“People move with their food. It’s an opportunity for cultures to blend.”

— Jean Christophe Rusatira

Visitors sample popcorn and other accompaniments as part of the Ethiopian Coffee Ceremony at Coffee By Design.

Rusatira agreed, calling this event a full circle moment for his business: “It is a partnership led by a woman entrepreneur, and one where the community gathered.” Asked what makes good coffee, he first said, “It’s all about the people and the effort they put into it.” Then he added that methods of harvesting, storing, processing, and the knowledge of the roaster all play an important role, too, in making quality coffee. 

Those who attended enjoyed coffee from Rwanda, Burundi, and the Democratic Republic of the Congo, along with tasty snacks. The day was a reminder that community is about caring for one another. “By doing events like we are doing today there are so many layers. … For me, it’s about sharing a cup of coffee and bringing communities together that don’t look like I do,” Lindemann said.

  The event also gave life to a tradition that may be slowly vanishing. According to Mohamed, life in current times is so busy and full of stress that the Ethiopian coffee ceremony is rarely observed three times a day any  longer, as it used to be in the past. “Traditionally, in the morning, before work, we go to one of our neighbor’s houses and talk about what we are going to be doing for the day. At lunch time, you go to your house to have lunch, but for coffee you go to your neighbor’s house. Around dinner time you eat and then go to someone else’s house to talk about the events of that day,” she explained.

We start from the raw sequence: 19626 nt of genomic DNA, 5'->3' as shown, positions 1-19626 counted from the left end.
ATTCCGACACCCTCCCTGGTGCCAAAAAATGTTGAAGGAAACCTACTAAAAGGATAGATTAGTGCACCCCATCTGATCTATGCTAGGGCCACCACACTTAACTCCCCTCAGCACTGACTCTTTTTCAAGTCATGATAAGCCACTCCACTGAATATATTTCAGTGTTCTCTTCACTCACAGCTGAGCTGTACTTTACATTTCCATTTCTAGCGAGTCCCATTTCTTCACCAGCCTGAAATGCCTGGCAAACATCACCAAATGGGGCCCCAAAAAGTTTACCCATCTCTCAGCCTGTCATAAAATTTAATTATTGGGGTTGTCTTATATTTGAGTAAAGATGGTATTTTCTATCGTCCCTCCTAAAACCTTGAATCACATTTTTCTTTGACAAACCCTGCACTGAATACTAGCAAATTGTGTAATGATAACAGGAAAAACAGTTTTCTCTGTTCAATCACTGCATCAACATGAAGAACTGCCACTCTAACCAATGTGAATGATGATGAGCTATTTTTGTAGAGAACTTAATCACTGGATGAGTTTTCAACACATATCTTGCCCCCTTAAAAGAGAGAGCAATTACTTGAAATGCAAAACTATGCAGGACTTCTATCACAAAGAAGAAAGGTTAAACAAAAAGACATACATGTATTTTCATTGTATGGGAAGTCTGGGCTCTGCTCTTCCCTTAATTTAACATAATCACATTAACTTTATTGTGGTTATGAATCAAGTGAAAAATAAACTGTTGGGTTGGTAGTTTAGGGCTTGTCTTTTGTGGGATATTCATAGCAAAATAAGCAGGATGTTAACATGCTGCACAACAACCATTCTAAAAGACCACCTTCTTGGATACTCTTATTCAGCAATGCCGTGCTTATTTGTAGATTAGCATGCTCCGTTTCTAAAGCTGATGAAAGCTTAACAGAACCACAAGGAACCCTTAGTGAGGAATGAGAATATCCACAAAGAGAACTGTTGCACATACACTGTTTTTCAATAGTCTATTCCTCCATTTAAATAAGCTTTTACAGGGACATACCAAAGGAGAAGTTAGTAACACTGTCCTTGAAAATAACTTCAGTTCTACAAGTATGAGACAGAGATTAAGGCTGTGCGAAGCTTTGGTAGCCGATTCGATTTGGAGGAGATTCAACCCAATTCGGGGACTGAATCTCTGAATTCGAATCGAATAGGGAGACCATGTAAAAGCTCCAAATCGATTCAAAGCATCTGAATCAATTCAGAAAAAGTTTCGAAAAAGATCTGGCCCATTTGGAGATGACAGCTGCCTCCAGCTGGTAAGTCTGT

Portland City Councilor Pious Ali tries his hand at pan roasting coffee beans while Muna Mohammed watches his progress

But these days people don’t have time to be together three times a day to just sit down, relax, and discuss their days. “Everyone is busy and there is no way I’m going to have time for this three times a day. I’m lucky if I have time for this once a year!” Mohamed joked. “Look how happy everyone looks. This event brings happiness and excitement to the community. It brings everyone together!”

  Rusatira said that presenting coffee from his home country of Rwanda, so far away in Maine, was itself an act of coming together – of two communities making positive economic impacts on each other.